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Gee, thanks for reminding me.

Kma's picture

I'm never used to seeing too much extra money in my bank account, especially at the beginning of the semester with tuition payments, books, and supplies needing to be purchased. Because of this, I was very surprised to check my balance one day and see that I had over $5,000 dollars in it. I looked to see where it came from and it said "Bryn Mawr Direct Deposit" It wasn't payday, and even though I do work a lot on campus, there was still no way that it was a paycheck. My next guess was that it was somehow related to financial aid. I went to their office the next business day and learned that some people just don't have too much empathy or sensitivity.

Long story short, since I had been wait-listed for two of my classes, I wasn't billed for them. Because of this, when my federal aid went into my account, I had no balance due, and so it was automatically refunded to me. Since I got into those classes, I have since been billed, and so the money needs to go back into my student account. While the financial aid officer was helping me figure it out, she saw how much my mom made and said, "Well your mom doesn't make that much anyway, so no wonder the refund was so much." I was shocked, and literally couldn't say anything. She then said, "Well let's see how much your non-custodial parent is contributing... oh, I see, nothing." I had to leave her office as fast as I could. I wanted to cry, and I couldn't believe that somebody could be so insensitive. Growing up, my mom raised me by herself, and we lived paycheck to paycheck. My mom still does, even though I'm not at home anymore. To be reminded in that way that I don't have that much money stung, and it made me feel like I was less than a person.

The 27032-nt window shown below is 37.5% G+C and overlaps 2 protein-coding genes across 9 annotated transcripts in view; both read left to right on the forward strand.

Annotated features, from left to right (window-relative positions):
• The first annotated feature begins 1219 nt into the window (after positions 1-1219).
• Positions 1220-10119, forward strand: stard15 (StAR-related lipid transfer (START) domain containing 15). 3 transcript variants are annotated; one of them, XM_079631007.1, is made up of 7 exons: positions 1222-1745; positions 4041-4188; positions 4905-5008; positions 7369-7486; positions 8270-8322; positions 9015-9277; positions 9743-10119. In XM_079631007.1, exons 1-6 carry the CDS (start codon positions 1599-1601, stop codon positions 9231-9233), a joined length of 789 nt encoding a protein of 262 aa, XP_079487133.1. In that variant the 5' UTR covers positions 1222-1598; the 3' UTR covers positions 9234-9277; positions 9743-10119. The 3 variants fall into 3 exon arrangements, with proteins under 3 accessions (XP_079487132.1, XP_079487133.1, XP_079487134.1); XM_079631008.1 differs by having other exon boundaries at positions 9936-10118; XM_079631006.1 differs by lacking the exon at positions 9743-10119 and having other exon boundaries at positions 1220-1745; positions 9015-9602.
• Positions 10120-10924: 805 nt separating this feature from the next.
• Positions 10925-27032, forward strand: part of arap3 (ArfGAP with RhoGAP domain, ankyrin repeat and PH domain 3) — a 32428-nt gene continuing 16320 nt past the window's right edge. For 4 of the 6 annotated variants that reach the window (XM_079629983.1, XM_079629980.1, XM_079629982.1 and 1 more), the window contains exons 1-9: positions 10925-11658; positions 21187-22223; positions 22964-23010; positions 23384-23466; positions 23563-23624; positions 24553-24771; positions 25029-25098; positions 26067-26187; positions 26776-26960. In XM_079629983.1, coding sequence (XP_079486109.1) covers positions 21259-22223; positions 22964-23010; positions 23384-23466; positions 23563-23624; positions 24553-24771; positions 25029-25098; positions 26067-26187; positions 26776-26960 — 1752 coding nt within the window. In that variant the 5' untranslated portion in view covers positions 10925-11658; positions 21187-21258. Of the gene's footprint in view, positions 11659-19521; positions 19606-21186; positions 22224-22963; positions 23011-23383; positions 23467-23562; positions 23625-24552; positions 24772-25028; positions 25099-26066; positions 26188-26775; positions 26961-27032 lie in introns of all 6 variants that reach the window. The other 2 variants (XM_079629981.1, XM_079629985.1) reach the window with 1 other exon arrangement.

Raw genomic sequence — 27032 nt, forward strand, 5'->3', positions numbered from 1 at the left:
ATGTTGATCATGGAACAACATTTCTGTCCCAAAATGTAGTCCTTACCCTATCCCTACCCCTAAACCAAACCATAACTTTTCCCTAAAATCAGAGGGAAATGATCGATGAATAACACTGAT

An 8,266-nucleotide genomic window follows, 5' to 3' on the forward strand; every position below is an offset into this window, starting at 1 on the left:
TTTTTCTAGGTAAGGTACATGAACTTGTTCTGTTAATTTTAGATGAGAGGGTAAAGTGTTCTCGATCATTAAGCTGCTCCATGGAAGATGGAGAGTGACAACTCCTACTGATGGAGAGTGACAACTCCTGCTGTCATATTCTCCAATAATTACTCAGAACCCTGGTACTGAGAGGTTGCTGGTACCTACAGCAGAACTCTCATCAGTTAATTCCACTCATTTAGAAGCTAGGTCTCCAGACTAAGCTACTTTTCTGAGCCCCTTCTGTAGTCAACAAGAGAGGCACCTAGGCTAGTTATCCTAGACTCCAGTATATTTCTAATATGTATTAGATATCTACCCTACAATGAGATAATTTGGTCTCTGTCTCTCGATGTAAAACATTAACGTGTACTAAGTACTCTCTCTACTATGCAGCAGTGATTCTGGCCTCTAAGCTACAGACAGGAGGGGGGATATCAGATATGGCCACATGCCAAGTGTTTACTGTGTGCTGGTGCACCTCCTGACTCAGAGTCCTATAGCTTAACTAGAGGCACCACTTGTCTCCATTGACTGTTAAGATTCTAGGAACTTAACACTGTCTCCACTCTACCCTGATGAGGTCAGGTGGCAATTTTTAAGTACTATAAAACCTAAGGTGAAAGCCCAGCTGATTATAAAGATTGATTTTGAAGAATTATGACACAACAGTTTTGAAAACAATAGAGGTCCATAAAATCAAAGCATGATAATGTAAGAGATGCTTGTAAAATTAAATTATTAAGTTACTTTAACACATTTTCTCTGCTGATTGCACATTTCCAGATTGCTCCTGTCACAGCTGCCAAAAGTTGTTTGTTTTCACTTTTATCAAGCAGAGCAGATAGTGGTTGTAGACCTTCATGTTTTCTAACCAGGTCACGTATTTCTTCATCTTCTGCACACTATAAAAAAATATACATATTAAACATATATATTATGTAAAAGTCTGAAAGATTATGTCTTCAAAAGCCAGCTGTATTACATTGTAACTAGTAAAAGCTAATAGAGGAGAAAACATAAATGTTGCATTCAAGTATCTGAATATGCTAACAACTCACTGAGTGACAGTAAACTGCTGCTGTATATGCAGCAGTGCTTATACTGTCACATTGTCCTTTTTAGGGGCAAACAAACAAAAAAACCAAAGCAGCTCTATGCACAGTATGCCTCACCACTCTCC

Reading the Sue piece about micro-aggressions really stood out to me, especially when it mentions that micro-aggressions are more than about just race. They can be about gender/sexuality, religion, and socioeconomic status, just to name a few. Perhaps it shocked me so much because knowing Bryn Mawr is known for its generous financial aid, the officers would be more aware of the different types of backgrounds women were coming from. I guess sadly not.


jccohen's picture

micro-aggressions and financial aid


This story really highlights the work of financial aid officers as being not only about numbers but also and importantly about human beings, diversity, education.  I too see this as a micro-aggression, and I'm wondering whether it really comes under the category of awareness, which is to say knowledge on the part of the financial aid person.  If indeed this person spoke as they did out of now-knowing, then this raises the question of how financial officers are trained and supervised at the college.  Let's talk about this a bit more in person.